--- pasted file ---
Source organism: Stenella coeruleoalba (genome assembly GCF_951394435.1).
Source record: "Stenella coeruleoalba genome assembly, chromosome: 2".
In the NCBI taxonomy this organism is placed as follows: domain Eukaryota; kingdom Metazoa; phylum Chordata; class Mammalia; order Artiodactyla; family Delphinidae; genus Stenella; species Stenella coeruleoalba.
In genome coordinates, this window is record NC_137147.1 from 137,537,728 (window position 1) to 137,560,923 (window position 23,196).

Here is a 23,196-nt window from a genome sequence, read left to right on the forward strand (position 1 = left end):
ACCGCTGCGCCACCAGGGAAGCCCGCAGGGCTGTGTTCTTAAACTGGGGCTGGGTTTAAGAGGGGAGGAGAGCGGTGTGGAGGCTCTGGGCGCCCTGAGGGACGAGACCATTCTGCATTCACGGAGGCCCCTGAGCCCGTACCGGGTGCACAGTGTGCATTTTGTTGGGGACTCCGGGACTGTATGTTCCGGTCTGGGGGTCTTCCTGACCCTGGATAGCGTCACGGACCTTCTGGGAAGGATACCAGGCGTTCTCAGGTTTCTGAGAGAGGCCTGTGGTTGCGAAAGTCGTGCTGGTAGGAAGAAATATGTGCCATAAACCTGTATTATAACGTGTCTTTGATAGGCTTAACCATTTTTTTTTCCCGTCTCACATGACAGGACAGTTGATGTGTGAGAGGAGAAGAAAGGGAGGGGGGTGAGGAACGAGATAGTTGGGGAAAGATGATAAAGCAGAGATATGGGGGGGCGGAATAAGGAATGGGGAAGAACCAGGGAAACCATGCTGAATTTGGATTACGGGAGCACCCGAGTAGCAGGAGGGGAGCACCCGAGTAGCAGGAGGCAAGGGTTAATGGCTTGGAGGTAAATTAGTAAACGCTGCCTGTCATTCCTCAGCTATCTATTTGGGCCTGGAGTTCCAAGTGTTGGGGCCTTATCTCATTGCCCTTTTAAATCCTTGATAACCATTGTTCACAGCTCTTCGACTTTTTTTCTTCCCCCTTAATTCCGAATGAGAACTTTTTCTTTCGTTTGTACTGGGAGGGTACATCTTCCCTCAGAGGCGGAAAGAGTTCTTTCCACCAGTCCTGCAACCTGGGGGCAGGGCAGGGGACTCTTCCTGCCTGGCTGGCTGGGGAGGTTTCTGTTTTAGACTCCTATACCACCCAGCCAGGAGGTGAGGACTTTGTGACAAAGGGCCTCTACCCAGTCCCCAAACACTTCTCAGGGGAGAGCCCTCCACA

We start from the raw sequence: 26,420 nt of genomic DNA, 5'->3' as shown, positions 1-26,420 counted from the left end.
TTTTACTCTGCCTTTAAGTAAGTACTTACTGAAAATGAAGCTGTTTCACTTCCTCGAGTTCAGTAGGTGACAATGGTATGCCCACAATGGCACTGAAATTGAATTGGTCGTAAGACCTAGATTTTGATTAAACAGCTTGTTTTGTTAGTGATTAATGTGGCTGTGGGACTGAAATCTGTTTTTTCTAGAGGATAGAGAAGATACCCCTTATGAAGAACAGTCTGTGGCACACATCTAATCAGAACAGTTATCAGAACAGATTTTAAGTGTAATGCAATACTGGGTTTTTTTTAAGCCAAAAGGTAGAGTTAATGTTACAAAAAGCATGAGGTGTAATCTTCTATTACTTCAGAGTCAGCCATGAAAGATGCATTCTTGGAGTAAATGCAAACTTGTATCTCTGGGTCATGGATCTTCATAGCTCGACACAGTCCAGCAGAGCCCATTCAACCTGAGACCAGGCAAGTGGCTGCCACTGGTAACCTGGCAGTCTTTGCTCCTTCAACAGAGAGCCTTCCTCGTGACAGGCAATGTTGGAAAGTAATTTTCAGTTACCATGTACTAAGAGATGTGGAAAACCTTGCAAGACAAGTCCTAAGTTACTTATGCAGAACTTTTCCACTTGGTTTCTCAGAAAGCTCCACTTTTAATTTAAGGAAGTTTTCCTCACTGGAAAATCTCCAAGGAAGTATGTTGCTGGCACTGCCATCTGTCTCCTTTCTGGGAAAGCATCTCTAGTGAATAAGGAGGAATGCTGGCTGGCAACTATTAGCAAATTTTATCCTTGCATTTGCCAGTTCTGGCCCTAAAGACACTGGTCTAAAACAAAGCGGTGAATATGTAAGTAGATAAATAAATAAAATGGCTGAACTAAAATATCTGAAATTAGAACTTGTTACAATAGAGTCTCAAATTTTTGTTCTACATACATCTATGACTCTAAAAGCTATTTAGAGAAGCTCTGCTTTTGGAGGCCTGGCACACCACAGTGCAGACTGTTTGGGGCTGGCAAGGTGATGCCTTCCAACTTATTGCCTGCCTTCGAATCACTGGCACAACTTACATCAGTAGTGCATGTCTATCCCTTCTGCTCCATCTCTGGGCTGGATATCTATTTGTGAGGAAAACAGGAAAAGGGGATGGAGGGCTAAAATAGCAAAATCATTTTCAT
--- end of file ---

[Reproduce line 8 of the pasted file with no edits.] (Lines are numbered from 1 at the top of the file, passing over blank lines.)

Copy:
TTTTACTCTGCCTTTAAGTAAGTACTTACTGAAAATGAAGCTGTTTCACTTCCTCGAGTTCAGTAGGTGACAATGGTATGCCCACAATGGCACTGAAATTGAATTGGTCGTAAGACCTAGATTTTGATTAAACAGCTTGTTTTGTTAGTGATTAATGTGGCTGTGGGACTGAAATCTGTTTTTTCTAGAGGATAGAGAAGATACCCCTTATGAAGAACAGTCTGTGGCACACATCTAATCAGAACAGTTATCAGAACAGATTTTAAGTGTAATGCAATACTGGGTTTTTTTTAAGCCAAAAGGTAGAGTTAATGTTACAAAAAGCATGAGGTGTAATCTTCTATTACTTCAGAGTCAGCCATGAAAGATGCATTCTTGGAGTAAATGCAAACTTGTATCTCTGGGTCATGGATCTTCATAGCTCGACACAGTCCAGCAGAGCCCATTCAACCTGAGACCAGGCAAGTGGCTGCCACTGGTAACCTGGCAGTCTTTGCTCCTTCAACAGAGAGCCTTCCTCGTGACAGGCAATGTTGGAAAGTAATTTTCAGTTACCATGTACTAAGAGATGTGGAAAACCTTGCAAGACAAGTCCTAAGTTACTTATGCAGAACTTTTCCACTTGGTTTCTCAGAAAGCTCCACTTTTAATTTAAGGAAGTTTTCCTCACTGGAAAATCTCCAAGGAAGTATGTTGCTGGCACTGCCATCTGTCTCCTTTCTGGGAAAGCATCTCTAGTGAATAAGGAGGAATGCTGGCTGGCAACTATTAGCAAATTTTATCCTTGCATTTGCCAGTTCTGGCCCTAAAGACACTGGTCTAAAACAAAGCGGTGAATATGTAAGTAGATAAATAAATAAAATGGCTGAACTAAAATATCTGAAATTAGAACTTGTTACAATAGAGTCTCAAATTTTTGTTCTACATACATCTATGACTCTAAAAGCTATTTAGAGAAGCTCTGCTTTTGGAGGCCTGGCACACCACAGTGCAGACTGTTTGGGGCTGGCAAGGTGATGCCTTCCAACTTATTGCCTGCCTTCGAATCACTGGCACAACTTACATCAGTAGTGCATGTCTATCCCTTCTGCTCCATCTCTGGGCTGGATATCTATTTGTGAGGAAAACAGGAAAAGGGGATGGAGGGCTAAAATAGCAAAATCATTTTCAT